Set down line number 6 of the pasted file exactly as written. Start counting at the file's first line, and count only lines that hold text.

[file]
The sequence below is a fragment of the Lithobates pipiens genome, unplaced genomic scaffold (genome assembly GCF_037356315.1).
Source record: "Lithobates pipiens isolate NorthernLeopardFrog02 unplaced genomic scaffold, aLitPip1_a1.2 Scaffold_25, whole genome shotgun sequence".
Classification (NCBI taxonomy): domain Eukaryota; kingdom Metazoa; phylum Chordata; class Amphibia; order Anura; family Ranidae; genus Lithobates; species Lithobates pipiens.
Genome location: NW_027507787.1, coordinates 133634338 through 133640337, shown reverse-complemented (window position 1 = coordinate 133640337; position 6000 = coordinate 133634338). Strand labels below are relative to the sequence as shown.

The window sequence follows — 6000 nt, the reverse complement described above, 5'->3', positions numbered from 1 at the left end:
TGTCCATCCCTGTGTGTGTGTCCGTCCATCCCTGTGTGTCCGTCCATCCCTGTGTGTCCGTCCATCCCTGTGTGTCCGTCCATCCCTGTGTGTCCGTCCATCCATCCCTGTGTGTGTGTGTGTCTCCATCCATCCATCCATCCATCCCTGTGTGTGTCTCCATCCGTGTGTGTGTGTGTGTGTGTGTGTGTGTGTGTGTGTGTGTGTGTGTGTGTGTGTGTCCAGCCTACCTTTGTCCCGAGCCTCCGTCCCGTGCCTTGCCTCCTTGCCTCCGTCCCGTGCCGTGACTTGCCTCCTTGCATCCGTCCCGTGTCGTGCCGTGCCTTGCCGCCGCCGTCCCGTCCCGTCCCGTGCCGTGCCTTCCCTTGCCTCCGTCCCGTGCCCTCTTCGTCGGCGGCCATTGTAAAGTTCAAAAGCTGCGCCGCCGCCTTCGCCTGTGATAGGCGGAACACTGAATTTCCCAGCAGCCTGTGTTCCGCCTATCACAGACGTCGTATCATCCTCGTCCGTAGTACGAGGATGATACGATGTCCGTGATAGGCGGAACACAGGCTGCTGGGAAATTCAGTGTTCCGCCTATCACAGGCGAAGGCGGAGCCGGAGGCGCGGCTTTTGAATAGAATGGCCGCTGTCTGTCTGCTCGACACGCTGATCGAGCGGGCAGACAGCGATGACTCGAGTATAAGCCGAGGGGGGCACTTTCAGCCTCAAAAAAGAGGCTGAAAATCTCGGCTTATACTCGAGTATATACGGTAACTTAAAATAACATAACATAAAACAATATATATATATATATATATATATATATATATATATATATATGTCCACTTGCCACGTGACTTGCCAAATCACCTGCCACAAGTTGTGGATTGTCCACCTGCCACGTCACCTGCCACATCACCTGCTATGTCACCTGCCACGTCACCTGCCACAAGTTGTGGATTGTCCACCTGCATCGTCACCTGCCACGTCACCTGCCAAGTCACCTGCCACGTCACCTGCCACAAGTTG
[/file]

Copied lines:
TGTCCATCCCTGTGTGTGTGTCCGTCCATCCCTGTGTGTCCGTCCATCCCTGTGTGTCCGTCCATCCCTGTGTGTCCGTCCATCCCTGTGTGTCCGTCCATCCATCCCTGTGTGTGTGTGTGTCTCCATCCATCCATCCATCCATCCCTGTGTGTGTCTCCATCCGTGTGTGTGTGTGTGTGTGTGTGTGTGTGTGTGTGTGTGTGTGTGTGTGTGTGTGTCCAGCCTACCTTTGTCCCGAGCCTCCGTCCCGTGCCTTGCCTCCTTGCCTCCGTCCCGTGCCGTGACTTGCCTCCTTGCATCCGTCCCGTGTCGTGCCGTGCCTTGCCGCCGCCGTCCCGTCCCGTCCCGTGCCGTGCCTTCCCTTGCCTCCGTCCCGTGCCCTCTTCGTCGGCGGCCATTGTAAAGTTCAAAAGCTGCGCCGCCGCCTTCGCCTGTGATAGGCGGAACACTGAATTTCCCAGCAGCCTGTGTTCCGCCTATCACAGACGTCGTATCATCCTCGTCCGTAGTACGAGGATGATACGATGTCCGTGATAGGCGGAACACAGGCTGCTGGGAAATTCAGTGTTCCGCCTATCACAGGCGAAGGCGGAGCCGGAGGCGCGGCTTTTGAATAGAATGGCCGCTGTCTGTCTGCTCGACACGCTGATCGAGCGGGCAGACAGCGATGACTCGAGTATAAGCCGAGGGGGGCACTTTCAGCCTCAAAAAAGAGGCTGAAAATCTCGGCTTATACTCGAGTATATACGGTAACTTAAAATAACATAACATAAAACAATATATATATATATATATATATATATATATATATATATATATGTCCACTTGCCACGTGACTTGCCAAATCACCTGCCACAAGTTGTGGATTGTCCACCTGCCACGTCACCTGCCACATCACCTGCTATGTCACCTGCCACGTCACCTGCCACAAGTTGTGGATTGTCCACCTGCATCGTCACCTGCCACGTCACCTGCCAAGTCACCTGCCACGTCACCTGCCACAAGTTG